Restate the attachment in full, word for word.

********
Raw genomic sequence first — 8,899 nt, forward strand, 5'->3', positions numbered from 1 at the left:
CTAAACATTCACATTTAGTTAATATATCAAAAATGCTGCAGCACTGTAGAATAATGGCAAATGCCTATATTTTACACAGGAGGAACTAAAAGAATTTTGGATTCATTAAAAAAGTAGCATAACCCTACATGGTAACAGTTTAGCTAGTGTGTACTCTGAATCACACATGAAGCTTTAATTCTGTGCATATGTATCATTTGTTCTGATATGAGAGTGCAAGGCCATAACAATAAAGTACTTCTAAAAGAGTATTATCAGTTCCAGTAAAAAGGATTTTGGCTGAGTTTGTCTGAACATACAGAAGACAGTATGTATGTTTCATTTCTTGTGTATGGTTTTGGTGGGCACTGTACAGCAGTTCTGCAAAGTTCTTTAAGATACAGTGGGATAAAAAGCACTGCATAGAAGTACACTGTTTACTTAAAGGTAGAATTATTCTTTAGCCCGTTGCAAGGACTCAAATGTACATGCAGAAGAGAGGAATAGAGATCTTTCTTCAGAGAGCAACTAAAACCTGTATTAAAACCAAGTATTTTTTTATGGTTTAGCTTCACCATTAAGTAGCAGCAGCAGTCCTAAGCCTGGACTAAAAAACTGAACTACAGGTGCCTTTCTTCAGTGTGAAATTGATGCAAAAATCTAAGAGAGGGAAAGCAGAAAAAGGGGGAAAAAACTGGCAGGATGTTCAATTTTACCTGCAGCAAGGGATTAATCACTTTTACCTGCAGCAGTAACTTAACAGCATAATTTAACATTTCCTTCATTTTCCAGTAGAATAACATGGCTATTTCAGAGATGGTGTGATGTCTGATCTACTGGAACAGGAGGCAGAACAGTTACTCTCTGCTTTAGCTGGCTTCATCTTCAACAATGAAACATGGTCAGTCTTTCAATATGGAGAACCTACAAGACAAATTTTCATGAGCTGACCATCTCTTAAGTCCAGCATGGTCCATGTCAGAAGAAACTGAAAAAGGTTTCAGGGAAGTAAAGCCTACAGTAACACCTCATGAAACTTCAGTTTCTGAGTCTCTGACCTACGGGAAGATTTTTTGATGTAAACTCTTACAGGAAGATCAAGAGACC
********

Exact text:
Raw genomic sequence first — 8,899 nt, forward strand, 5'->3', positions numbered from 1 at the left:
CTAAACATTCACATTTAGTTAATATATCAAAAATGCTGCAGCACTGTAGAATAATGGCAAATGCCTATATTTTACACAGGAGGAACTAAAAGAATTTTGGATTCATTAAAAAAGTAGCATAACCCTACATGGTAACAGTTTAGCTAGTGTGTACTCTGAATCACACATGAAGCTTTAATTCTGTGCATATGTATCATTTGTTCTGATATGAGAGTGCAAGGCCATAACAATAAAGTACTTCTAAAAGAGTATTATCAGTTCCAGTAAAAAGGATTTTGGCTGAGTTTGTCTGAACATACAGAAGACAGTATGTATGTTTCATTTCTTGTGTATGGTTTTGGTGGGCACTGTACAGCAGTTCTGCAAAGTTCTTTAAGATACAGTGGGATAAAAAGCACTGCATAGAAGTACACTGTTTACTTAAAGGTAGAATTATTCTTTAGCCCGTTGCAAGGACTCAAATGTACATGCAGAAGAGAGGAATAGAGATCTTTCTTCAGAGAGCAACTAAAACCTGTATTAAAACCAAGTATTTTTTTATGGTTTAGCTTCACCATTAAGTAGCAGCAGCAGTCCTAAGCCTGGACTAAAAAACTGAACTACAGGTGCCTTTCTTCAGTGTGAAATTGATGCAAAAATCTAAGAGAGGGAAAGCAGAAAAAGGGGGAAAAAACTGGCAGGATGTTCAATTTTACCTGCAGCAAGGGATTAATCACTTTTACCTGCAGCAGTAACTTAACAGCATAATTTAACATTTCCTTCATTTTCCAGTAGAATAACATGGCTATTTCAGAGATGGTGTGATGTCTGATCTACTGGAACAGGAGGCAGAACAGTTACTCTCTGCTTTAGCTGGCTTCATCTTCAACAATGAAACATGGTCAGTCTTTCAATATGGAGAACCTACAAGACAAATTTTCATGAGCTGACCATCTCTTAAGTCCAGCATGGTCCATGTCAGAAGAAACTGAAAAAGGTTTCAGGGAAGTAAAGCCTACAGTAACACCTCATGAAACTTCAGTTTCTGAGTCTCTGACCTACGGGAAGATTTTTTGATGTAAACTCTTACAGGAAGATCAAGAGACC